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Central UPS in sectional title apartment building


Nic Roets
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We're a 3 storey building with 45 apartments in Pretoria East. Each apartment get's municipal power, most of them on a post paid basis. Some flats use as little as 200 kWh per month, while other go up to 500 kWh.

Some residents are so fed up with load shedding that they are considering buying battery backup systems costing R3,000+ each.

I think we need to consider a central battery bank to achieve economies of scale. Then supply one socket in each apartment with reliable power. Installing electrical cables is a major hurdle, but that's our problem.

We also have 10+ parking bays getting plenty of sun. We can build car ports with solar panels on top.

At this stage, I just want to draft a discussion document for circulation.

If we aim to supply each flat with 200 W, then it's 9 kW total. Add some spare capacity then we need 3 x 5 kW of inverters. (R70,000)

18 kWh of battery backup to supply us during 2 hours of load shedding. (R125,000)

10 kW of solar panels (R70,000)

10 kW MPPT (R21,000)

45 power monitors so that we can detect if someone is overloading the circuit and / or bill residents (R18,000).

Total R304,000

According to pvwatts.nrel.gov, this system will generate 17000 kWh/Year, saving us R34,000. So the hardware will pay for itself over approximately 10 years.

What have I missed ? How realistic is this calculation ?

 

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That is a very cool idea, if you can convince all the tenants to contribute. Overall your concept looks good. Just make sure you do this will inverters that parallel well and that can also blend power. 

The power monitors will be essential to limit each apartments (over)usage. You will need to do lots of education on this. Also check with your local municipality on how large the system can be. There might be limits there.

My suggestion would be to get a really good system (so no Axperts or clones). Else if you have issues there will be 44 angry tenants knocking on your door and you don't want that.

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It will be sensible for the body corporate to charge an amount each month to replace the batteries when that time comes. It won't be a perfectly fair system, but at least you will have money in the bank when the time comes. 

Get it installed by a qualified person  (and inspected at regular intervals) and get the complex re-certified because if the worst happens then insurers (and other parties) may hold the BC primarily responsible and it will be up to the BC to show that they acted responsibly.

I would consult with an installer up front - or get quotes from people with a good reputation - because I think you've under budgeted. The installation of this little lot and backing up one socket in each unit is going to cost more than little bit.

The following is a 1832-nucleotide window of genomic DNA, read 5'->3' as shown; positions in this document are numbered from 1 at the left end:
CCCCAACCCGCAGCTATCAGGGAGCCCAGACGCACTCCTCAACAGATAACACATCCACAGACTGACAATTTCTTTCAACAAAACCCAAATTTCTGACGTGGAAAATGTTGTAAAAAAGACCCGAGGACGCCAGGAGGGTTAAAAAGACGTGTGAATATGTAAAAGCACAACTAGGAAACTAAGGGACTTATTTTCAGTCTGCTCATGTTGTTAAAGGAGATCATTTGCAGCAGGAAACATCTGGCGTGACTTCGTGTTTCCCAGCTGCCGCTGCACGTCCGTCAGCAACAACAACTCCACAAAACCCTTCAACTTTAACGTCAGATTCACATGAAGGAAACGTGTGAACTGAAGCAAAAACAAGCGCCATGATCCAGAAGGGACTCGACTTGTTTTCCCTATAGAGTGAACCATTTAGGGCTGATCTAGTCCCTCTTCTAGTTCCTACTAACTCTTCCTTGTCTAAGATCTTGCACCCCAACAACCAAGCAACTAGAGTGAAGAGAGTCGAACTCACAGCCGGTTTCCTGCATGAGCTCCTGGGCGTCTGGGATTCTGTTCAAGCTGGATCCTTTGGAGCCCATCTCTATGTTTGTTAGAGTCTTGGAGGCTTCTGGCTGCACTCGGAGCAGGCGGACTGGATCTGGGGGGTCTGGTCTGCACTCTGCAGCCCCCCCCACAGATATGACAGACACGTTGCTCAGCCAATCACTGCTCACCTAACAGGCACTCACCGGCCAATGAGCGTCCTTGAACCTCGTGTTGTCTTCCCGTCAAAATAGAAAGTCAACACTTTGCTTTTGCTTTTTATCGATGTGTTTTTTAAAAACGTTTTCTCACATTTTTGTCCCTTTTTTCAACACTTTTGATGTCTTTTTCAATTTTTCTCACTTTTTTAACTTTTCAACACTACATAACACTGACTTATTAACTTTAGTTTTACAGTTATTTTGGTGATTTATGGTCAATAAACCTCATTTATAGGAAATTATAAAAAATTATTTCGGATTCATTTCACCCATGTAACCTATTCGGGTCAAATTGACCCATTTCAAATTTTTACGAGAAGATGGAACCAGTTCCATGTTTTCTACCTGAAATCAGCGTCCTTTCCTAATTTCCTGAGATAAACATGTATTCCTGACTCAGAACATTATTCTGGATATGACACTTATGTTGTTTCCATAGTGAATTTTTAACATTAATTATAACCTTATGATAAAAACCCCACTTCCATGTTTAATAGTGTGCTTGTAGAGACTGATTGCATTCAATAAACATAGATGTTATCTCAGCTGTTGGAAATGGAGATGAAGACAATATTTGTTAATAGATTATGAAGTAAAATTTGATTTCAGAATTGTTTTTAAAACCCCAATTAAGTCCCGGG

You also need to be sure that if unit's main breaker is off because somebody is working on the wiring inside my dwelling then they can't suddenly get a shock from the batteries. So you should be able to disconnect each dwelling from grid AND from the alternate source, preferably with one breaker.

Whilst you're at it, what dangers do suicide plugs pose in this scenario? Could somebody playing that game cause problems for the whole building. Probably best to send a nicely worded message to each of the unit owners.

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Thank you Louis. I didn't know that some inverters can be paralleled up. This feature makes it possible to start smaller and scale up.

Bob makes a good point about having a single breaker in each apartment that can disconnect both all the sockets.

I don't know what a suicide plug is. But power to our garages is already supplied by the BC. I once used a bad appliance in my garage and tripped a number of garages in the process. Fortunately the caretaker was nearby and could reset the breaker that I tripped. I foresee similar problems if we have a central battery bank.

It's good to discuss things here before presenting any concepts to the owners.

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Here is some problems. 
 

Firstly you said “some owners” are gatvol. Guarantee this will bring your first problem. Whilst everyone is gatvol, these communal systems seem like a great idea. Like you said, scale etc. But then, loadshedding subsides for a while. Some owners are landlords and want to keep their investment incheck. Other sell after only a year of getting value. Or some start realising that they use power sparingly, whilst your neighbours don’t and you start wondering why did you pay the same. And before you know it you have issues at every AGM. Been there done that.

2 - how you charge, especially when it’s done monthly must be done in such a way that it is not construed as selling electricity, something an HOA cannot do without regulatory approval.